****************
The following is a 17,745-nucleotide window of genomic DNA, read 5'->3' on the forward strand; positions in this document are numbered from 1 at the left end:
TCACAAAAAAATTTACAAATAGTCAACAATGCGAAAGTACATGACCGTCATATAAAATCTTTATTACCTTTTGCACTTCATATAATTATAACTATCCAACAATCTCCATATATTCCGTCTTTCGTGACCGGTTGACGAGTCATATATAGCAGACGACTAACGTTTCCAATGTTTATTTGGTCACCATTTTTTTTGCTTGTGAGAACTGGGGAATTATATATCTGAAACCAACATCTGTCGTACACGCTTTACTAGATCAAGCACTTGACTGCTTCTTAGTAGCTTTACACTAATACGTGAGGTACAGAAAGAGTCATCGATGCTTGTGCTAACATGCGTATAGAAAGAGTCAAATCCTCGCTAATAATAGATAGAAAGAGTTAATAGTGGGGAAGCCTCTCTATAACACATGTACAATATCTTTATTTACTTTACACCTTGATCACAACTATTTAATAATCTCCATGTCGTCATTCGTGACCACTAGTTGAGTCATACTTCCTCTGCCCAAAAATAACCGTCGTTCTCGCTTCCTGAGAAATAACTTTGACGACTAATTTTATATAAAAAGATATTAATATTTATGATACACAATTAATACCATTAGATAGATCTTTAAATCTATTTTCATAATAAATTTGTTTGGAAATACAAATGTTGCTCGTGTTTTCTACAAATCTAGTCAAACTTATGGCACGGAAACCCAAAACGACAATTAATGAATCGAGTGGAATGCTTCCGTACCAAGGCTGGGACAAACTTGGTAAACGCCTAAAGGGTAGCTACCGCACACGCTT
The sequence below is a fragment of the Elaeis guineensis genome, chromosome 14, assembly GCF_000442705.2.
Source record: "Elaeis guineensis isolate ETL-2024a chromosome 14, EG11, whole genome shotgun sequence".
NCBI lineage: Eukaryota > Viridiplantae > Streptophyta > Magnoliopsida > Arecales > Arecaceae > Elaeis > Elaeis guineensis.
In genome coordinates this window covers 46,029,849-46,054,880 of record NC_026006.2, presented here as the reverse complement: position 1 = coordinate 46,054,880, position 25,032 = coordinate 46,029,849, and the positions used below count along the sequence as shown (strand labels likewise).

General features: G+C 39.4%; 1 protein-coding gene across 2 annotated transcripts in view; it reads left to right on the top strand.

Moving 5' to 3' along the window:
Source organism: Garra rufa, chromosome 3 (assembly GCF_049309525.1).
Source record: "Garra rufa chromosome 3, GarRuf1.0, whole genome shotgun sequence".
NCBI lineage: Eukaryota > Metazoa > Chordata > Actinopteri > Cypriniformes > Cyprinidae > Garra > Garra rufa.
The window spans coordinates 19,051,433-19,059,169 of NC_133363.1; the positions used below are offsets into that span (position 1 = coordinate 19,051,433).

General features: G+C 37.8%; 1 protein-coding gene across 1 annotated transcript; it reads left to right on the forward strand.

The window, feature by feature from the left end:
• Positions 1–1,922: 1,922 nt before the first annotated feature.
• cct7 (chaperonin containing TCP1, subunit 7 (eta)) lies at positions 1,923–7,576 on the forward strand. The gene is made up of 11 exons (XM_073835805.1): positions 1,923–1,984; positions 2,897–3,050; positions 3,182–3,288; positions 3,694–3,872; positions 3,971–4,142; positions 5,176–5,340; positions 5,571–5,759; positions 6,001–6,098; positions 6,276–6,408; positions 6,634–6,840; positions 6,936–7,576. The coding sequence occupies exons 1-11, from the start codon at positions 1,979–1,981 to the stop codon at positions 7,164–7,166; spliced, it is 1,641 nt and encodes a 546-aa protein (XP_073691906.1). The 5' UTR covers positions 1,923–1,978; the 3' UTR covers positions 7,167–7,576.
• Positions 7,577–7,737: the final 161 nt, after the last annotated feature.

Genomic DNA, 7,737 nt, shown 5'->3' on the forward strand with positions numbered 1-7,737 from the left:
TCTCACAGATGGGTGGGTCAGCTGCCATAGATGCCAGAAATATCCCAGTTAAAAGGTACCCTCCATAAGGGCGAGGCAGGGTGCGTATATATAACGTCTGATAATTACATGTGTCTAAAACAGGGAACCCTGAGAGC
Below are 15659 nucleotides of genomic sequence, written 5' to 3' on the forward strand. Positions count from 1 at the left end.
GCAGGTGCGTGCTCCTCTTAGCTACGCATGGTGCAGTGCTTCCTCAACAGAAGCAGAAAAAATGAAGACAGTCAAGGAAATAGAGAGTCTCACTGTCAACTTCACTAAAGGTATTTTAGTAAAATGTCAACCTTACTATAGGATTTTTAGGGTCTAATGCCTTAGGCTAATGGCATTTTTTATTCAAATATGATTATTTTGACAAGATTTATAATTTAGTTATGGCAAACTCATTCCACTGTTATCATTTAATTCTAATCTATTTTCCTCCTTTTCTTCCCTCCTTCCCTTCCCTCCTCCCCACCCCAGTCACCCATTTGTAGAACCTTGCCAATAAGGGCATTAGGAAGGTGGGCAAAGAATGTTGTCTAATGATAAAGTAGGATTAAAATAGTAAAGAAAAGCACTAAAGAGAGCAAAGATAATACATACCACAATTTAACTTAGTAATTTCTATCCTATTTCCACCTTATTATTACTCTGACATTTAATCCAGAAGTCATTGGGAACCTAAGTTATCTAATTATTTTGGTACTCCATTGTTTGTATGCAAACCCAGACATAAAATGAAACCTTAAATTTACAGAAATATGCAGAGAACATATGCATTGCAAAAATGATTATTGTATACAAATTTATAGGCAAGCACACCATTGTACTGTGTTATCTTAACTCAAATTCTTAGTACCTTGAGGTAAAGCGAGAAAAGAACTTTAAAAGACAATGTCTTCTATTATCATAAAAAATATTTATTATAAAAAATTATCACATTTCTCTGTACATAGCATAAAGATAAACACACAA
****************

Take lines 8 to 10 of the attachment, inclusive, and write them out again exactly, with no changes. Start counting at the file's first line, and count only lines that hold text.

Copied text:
Moving 5' to 3' along the window:
Source organism: Garra rufa, chromosome 3 (assembly GCF_049309525.1).
Source record: "Garra rufa chromosome 3, GarRuf1.0, whole genome shotgun sequence".